By nominating Mr. Tharoor, India cracked through those practices. For a country that puts great faith in tradition - diplomatic and cultural - the nomination was little short of revolutionary.

The question arises: Why did the government of Prime Minister Singh do it?

It is not that Mr. Tharoor was owed favors by Mr. Singh's Congress Party-led ruling coalition of 14 fissiparous political parties and groupings. Indeed, Mr. Tharoor's politics are nonpartisan; his writings as a novelist and columnist haven't suggested anything other than an abiding faith in secularism.

And while Mr. Tharoor has cannily cultivated the mandarins of New Delhi's chancellery, he isn't one of theirs - a career bureaucrat at the U.N., he's lived abroad for most of his adult life.

Three explanations for Mr. Singh's startling move suggest themselves:

He shared the regional view that an Asian candidate was needed at the helm of the U.N., and that perhaps the names already being bruited about - from South Korea, Sri Lanka, and Thailand - were less than stellar. India's growing status as an economic dynamo and a standard bearer of democracy in the third world meant that Mr. Singh could take a shot at the U.N. job without seeming unseemly.

A second explanation might be found in the strengthening political and economic relationship between the Singh government and the Bush administration. President Bush has already gone against the political grain in Washington by agreeing to sell nuclear technology to India and not insisting that Mr. Singh sign the nonproliferation treaty. Perhaps the placement of a Washington-backed prominent Indian figure as U.N. steward could represent the logical next step in the blossoming Bush-Singh nexus.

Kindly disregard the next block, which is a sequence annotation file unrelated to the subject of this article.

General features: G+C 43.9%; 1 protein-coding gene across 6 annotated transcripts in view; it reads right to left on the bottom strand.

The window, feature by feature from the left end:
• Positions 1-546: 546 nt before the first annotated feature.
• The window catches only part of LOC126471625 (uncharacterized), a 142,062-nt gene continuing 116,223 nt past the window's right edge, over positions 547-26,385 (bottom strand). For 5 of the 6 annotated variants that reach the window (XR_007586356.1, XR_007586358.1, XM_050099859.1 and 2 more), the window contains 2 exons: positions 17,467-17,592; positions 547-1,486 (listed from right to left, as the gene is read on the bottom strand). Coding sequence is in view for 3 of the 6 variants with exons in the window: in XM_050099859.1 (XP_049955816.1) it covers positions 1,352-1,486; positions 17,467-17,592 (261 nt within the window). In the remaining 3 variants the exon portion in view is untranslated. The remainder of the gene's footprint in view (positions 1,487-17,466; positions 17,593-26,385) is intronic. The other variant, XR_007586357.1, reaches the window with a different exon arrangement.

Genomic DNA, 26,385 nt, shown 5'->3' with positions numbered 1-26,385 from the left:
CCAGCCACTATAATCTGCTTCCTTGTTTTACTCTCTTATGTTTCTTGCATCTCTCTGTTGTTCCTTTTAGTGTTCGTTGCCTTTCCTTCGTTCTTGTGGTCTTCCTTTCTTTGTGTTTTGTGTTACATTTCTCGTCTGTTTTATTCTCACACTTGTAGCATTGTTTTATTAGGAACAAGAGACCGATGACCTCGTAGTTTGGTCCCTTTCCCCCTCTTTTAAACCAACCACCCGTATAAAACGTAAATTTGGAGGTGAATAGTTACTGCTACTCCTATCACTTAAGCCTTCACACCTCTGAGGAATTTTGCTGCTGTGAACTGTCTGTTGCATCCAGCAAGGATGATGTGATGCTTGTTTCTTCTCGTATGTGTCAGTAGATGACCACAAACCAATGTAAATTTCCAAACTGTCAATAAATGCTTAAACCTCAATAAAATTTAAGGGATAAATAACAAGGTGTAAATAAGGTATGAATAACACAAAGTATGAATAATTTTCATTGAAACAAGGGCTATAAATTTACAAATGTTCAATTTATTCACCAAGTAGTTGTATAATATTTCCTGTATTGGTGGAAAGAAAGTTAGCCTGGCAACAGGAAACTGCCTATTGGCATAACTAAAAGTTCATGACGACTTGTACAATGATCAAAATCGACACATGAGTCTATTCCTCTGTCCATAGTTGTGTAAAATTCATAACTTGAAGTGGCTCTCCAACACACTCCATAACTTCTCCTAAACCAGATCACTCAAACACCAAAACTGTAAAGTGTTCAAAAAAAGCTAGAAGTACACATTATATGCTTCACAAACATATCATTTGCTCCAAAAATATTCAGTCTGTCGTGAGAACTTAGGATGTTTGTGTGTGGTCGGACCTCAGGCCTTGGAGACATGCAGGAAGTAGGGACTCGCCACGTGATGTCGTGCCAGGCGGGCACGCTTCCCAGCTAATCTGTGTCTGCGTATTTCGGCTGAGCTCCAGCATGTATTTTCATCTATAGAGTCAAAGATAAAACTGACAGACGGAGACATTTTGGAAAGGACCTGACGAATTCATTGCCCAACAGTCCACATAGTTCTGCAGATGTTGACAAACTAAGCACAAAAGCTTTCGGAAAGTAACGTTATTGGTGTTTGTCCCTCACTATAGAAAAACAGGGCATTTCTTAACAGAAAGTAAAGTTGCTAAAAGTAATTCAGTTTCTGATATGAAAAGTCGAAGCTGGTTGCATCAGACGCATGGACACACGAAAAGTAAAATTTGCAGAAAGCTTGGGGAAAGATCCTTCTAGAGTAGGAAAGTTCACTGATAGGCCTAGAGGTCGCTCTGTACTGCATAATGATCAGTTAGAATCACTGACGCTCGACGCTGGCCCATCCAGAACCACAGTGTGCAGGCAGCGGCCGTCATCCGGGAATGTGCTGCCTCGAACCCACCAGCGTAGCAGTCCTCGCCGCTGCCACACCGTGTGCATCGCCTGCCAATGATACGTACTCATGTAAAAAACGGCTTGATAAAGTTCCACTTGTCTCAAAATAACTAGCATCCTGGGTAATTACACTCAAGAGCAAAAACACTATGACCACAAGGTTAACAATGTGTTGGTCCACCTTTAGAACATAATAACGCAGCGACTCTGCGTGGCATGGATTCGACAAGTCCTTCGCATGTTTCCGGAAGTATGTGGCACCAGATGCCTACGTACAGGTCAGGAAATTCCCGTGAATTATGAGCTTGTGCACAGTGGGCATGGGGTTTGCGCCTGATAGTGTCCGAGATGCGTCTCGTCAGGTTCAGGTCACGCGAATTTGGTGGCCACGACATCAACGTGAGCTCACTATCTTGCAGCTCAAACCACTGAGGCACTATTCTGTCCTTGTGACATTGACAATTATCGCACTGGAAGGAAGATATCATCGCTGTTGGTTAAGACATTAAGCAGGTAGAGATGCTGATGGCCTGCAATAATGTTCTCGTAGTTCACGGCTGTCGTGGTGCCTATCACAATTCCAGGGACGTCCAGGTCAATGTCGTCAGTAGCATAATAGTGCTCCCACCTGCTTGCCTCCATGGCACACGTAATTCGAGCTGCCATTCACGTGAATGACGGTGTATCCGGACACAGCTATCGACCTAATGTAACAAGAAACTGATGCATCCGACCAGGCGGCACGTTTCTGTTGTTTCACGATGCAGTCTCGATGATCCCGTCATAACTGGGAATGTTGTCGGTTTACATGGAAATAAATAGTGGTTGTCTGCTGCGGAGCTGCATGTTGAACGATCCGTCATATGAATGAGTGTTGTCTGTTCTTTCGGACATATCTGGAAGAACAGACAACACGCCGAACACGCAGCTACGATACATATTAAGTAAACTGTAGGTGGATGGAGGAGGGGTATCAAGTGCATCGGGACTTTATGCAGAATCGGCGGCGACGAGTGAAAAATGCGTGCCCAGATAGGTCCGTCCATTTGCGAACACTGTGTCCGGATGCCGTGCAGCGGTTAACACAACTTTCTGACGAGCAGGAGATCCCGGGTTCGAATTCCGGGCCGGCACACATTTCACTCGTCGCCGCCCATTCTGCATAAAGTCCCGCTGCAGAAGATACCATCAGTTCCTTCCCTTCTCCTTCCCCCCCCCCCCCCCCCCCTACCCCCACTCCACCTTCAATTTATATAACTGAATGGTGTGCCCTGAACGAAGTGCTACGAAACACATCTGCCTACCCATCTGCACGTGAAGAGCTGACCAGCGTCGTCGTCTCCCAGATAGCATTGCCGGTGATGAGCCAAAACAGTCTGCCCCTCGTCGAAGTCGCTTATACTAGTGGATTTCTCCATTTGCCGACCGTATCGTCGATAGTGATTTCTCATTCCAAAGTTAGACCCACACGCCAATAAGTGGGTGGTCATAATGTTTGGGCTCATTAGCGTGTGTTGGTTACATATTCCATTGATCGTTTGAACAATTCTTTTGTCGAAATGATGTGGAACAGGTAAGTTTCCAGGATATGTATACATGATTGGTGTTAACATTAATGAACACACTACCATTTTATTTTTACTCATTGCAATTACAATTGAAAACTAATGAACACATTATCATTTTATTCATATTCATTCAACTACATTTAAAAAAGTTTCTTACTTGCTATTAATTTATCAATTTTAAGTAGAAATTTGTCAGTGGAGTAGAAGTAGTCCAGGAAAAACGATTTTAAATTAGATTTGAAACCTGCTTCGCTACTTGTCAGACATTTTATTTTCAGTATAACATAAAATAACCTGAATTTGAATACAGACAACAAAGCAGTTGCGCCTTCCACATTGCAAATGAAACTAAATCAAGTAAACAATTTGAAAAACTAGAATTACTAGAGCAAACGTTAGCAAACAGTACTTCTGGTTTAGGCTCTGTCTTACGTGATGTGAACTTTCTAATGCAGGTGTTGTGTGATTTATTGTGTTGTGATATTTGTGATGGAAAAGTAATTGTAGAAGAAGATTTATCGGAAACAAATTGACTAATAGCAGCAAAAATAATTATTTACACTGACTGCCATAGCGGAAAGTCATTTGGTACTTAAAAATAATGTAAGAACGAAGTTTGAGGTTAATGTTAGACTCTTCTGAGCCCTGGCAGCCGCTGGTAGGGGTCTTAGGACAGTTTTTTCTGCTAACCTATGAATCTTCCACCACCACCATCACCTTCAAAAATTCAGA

Of course, it's hardly assured that Mr. Singh will find Washington in lock step with Mr. Bush. Yesterday, former U.S. ambassador to the U.N. Richard Holbrooke declined to comment publicly on the race for secretary-general, but he privately told friends that he didn't think Mr. Tharoor's prospects were especially bright.

Similarly, the current U.S. envoy at the U.N., John Bolton, is not known to be enthusiastic about Mr. Tharoor - but that may have more to do with his reported preference for an East European candidate, or at least one hailing from outside the U.N. system.

Finally, Mr. Singh may well have come to an informal understanding with Mr. Bush that an Indian candidate with sterling credentials such as Mr. Tharoor - an "inside man" no less - would energetically implement the institutional reforms that Washington has long sought. Since Russia and China - both signatories to the clamor for reform - have also indicated a preference for an Asian candidate, Mr. Tharoor's candidacy could be appealing to them.

There is, of course, a fall back position for Prime Minister Singh - one that could save face for him in the event that Mr. Tharoor doesn't get the brass ring.

In a new administration at the U.N. after January 1 next year, someone will have to serve as the next secretary-general's deputy, a job involving day to day management of the sprawling U.N. system, and one requiring total dedication to reform. It's a job requiring intimate knowledge of the multilateral bureaucracy. It's a job requiring being on the charm offensive relentlessly.

It sounds, in fact, like just the right job for Shashi Tharoor of India.

Pranay Gupte,
Senior Writer and Global-Affairs Columnist